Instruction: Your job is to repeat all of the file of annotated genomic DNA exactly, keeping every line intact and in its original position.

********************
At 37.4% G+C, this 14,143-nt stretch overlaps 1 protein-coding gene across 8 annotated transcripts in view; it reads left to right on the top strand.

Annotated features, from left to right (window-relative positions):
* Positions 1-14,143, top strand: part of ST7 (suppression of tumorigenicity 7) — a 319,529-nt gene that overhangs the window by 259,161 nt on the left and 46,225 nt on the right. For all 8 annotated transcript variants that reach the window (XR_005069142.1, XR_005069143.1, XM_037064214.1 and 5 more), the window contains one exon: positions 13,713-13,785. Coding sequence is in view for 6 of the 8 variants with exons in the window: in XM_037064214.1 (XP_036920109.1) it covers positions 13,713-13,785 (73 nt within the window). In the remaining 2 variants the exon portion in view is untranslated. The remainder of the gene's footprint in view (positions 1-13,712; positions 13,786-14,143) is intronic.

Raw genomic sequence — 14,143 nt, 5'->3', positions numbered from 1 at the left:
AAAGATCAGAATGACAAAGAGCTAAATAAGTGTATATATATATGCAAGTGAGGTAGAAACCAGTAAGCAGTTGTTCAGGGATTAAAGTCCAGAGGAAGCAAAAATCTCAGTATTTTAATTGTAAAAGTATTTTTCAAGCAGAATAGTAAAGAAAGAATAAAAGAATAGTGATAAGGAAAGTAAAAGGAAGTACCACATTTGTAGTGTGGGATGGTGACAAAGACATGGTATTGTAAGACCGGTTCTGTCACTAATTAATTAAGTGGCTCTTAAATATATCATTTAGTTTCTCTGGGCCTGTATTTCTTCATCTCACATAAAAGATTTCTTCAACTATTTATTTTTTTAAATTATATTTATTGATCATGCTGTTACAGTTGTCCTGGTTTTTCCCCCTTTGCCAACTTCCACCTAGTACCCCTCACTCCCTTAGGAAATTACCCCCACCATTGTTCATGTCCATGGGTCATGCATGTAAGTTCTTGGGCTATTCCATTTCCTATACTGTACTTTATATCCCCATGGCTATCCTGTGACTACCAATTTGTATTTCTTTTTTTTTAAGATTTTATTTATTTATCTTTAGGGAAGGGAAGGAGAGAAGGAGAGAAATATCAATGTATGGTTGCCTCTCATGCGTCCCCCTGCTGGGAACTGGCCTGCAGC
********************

At 37.4% G+C, this 14,143-nt stretch overlaps 1 protein-coding gene across 8 annotated transcripts in view; it reads left to right on the top strand.

Annotated features, from left to right (window-relative positions):
* Positions 1-14,143, top strand: part of ST7 (suppression of tumorigenicity 7) — a 319,529-nt gene that overhangs the window by 259,161 nt on the left and 46,225 nt on the right. For all 8 annotated transcript variants that reach the window (XR_005069142.1, XR_005069143.1, XM_037064214.1 and 5 more), the window contains one exon: positions 13,713-13,785. Coding sequence is in view for 6 of the 8 variants with exons in the window: in XM_037064214.1 (XP_036920109.1) it covers positions 13,713-13,785 (73 nt within the window). In the remaining 2 variants the exon portion in view is untranslated. The remainder of the gene's footprint in view (positions 1-13,712; positions 13,786-14,143) is intronic.

Raw genomic sequence — 14,143 nt, 5'->3', positions numbered from 1 at the left:
AAAGATCAGAATGACAAAGAGCTAAATAAGTGTATATATATATGCAAGTGAGGTAGAAACCAGTAAGCAGTTGTTCAGGGATTAAAGTCCAGAGGAAGCAAAAATCTCAGTATTTTAATTGTAAAAGTATTTTTCAAGCAGAATAGTAAAGAAAGAATAAAAGAATAGTGATAAGGAAAGTAAAAGGAAGTACCACATTTGTAGTGTGGGATGGTGACAAAGACATGGTATTGTAAGACCGGTTCTGTCACTAATTAATTAAGTGGCTCTTAAATATATCATTTAGTTTCTCTGGGCCTGTATTTCTTCATCTCACATAAAAGATTTCTTCAACTATTTATTTTTTTAAATTATATTTATTGATCATGCTGTTACAGTTGTCCTGGTTTTTCCCCCTTTGCCAACTTCCACCTAGTACCCCTCACTCCCTTAGGAAATTACCCCCACCATTGTTCATGTCCATGGGTCATGCATGTAAGTTCTTGGGCTATTCCATTTCCTATACTGTACTTTATATCCCCATGGCTATCCTGTGACTACCAATTTGTATTTCTTTTTTTTTAAGATTTTATTTATTTATCTTTAGGGAAGGGAAGGAGAGAAGGAGAGAAATATCAATGTATGGTTGCCTCTCATGCGTCCCCCTGCTGGGAACTGGCCTGCAGC